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Polynomials and integers have many similarities, but when it comes to dividing, they each go their own way. You might even say they "divide." Ooh, see what we did there?

If we add any two integers, subtract one integer from another, or multiply two integers, we always find an answer that's also an integer. When we divide one integer by another, however, we don't necessarily have an integer. We might find a rational number. It would be nice if division followed the example set by addition, subtraction, and multiplication instead of being a pain in the hiney, but there's always one...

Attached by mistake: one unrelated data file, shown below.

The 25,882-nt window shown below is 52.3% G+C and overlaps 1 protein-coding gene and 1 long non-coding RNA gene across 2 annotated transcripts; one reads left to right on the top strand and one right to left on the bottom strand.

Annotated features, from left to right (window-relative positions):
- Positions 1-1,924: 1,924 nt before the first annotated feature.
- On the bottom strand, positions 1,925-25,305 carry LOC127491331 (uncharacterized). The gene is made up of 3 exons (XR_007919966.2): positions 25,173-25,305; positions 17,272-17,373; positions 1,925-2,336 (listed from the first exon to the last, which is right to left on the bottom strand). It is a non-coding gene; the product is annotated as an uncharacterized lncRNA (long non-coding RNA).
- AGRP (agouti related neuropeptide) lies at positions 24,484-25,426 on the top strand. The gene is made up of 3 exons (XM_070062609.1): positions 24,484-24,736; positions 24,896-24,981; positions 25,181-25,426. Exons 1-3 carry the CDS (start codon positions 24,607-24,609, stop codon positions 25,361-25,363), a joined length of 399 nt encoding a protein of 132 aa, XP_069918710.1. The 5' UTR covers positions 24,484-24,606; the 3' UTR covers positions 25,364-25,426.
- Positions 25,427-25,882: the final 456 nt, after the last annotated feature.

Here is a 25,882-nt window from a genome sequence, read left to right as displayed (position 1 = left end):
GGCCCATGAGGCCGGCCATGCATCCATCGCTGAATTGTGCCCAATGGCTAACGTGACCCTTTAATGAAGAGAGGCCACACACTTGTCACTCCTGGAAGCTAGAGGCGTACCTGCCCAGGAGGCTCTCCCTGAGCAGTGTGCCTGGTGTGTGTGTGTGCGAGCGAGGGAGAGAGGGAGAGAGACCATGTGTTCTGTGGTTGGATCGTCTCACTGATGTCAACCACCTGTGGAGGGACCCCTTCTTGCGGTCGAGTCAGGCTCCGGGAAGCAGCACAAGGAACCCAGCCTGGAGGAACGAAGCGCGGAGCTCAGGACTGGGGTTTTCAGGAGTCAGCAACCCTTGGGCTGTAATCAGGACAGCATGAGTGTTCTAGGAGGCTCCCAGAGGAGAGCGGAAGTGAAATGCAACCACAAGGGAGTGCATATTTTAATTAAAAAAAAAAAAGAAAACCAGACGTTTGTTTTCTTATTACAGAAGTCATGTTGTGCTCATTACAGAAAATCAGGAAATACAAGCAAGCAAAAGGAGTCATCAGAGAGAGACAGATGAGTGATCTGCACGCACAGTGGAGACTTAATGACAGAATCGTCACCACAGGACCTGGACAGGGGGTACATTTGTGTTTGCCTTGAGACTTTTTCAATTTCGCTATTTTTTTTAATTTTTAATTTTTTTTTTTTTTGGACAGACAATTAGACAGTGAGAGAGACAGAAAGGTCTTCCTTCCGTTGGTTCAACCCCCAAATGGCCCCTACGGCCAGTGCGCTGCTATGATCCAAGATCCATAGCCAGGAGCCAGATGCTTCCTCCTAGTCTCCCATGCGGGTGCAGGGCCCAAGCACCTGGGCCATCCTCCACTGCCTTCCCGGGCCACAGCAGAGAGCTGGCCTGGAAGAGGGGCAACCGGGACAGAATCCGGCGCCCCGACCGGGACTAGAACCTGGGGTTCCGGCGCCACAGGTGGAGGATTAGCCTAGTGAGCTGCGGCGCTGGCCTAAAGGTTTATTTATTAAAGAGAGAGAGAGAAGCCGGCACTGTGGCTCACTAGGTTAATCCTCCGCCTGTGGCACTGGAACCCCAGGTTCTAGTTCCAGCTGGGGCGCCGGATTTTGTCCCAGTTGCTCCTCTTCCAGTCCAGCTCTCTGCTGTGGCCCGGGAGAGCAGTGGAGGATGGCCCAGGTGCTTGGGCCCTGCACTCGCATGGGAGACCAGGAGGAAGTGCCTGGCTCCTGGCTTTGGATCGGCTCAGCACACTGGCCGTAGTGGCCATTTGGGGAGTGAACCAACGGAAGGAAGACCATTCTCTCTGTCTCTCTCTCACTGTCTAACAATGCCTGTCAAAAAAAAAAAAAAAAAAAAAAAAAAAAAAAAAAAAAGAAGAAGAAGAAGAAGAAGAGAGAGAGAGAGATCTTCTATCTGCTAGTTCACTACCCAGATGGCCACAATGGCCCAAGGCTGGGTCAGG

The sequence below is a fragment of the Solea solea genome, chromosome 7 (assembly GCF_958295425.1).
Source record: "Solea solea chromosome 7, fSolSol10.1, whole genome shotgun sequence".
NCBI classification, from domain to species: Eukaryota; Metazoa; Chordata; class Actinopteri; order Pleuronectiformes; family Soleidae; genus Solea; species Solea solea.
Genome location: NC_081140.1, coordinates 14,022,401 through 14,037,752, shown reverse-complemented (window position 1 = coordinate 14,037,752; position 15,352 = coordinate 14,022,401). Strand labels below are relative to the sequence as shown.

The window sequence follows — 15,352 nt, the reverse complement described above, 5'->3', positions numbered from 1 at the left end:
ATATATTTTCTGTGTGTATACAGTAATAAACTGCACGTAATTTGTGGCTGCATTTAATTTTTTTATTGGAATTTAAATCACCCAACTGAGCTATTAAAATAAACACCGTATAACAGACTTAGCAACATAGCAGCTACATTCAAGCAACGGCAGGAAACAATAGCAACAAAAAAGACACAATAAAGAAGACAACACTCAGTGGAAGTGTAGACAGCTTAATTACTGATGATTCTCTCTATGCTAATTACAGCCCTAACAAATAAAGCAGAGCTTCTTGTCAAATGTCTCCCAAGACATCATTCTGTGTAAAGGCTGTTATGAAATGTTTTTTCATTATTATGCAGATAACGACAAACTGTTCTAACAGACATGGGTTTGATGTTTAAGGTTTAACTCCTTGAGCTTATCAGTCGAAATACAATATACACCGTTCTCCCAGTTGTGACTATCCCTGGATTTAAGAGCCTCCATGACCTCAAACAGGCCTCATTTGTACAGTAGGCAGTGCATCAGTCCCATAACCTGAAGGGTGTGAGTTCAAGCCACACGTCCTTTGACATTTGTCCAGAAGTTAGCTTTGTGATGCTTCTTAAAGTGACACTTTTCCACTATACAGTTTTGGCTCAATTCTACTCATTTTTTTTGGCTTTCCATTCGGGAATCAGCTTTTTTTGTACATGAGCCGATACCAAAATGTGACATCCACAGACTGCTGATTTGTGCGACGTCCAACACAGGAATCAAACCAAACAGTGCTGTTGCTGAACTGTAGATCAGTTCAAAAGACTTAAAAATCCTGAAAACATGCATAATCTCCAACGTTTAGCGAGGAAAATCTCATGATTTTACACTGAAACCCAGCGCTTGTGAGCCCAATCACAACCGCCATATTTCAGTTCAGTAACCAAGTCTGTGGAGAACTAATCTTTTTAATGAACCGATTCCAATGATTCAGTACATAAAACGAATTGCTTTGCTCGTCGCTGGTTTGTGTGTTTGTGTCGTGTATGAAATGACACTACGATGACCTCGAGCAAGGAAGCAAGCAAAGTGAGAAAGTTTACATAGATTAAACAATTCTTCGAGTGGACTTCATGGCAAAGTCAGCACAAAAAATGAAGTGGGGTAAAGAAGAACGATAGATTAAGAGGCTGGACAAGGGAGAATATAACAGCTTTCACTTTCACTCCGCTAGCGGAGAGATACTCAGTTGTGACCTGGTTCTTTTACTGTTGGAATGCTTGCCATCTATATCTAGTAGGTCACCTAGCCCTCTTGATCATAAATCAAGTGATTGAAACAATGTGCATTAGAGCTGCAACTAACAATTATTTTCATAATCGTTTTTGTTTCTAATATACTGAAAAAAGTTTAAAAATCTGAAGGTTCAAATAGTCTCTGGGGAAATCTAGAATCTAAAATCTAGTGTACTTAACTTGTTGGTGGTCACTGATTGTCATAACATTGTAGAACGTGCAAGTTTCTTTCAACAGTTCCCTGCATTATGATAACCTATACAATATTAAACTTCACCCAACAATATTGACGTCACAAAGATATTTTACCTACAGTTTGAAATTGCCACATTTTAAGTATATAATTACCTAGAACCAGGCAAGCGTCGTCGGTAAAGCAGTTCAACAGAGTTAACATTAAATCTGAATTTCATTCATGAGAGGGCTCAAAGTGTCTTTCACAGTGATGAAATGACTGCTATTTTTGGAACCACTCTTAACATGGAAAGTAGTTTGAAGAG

It's the same deal with polynomials. If we take the difference of any two polynomials or multiply two polynomials, we get an answer that's also a polynomial. When we try to divide one polynomial by another, however, the answer won't necessarily be a polynomial. "1" is a polynomial, and "x" is a polynomial, but  is not a polynomial. This is an example of a rational function, which we'll talk more about in the next unit. Sorry, we don't mean to be such a tease.

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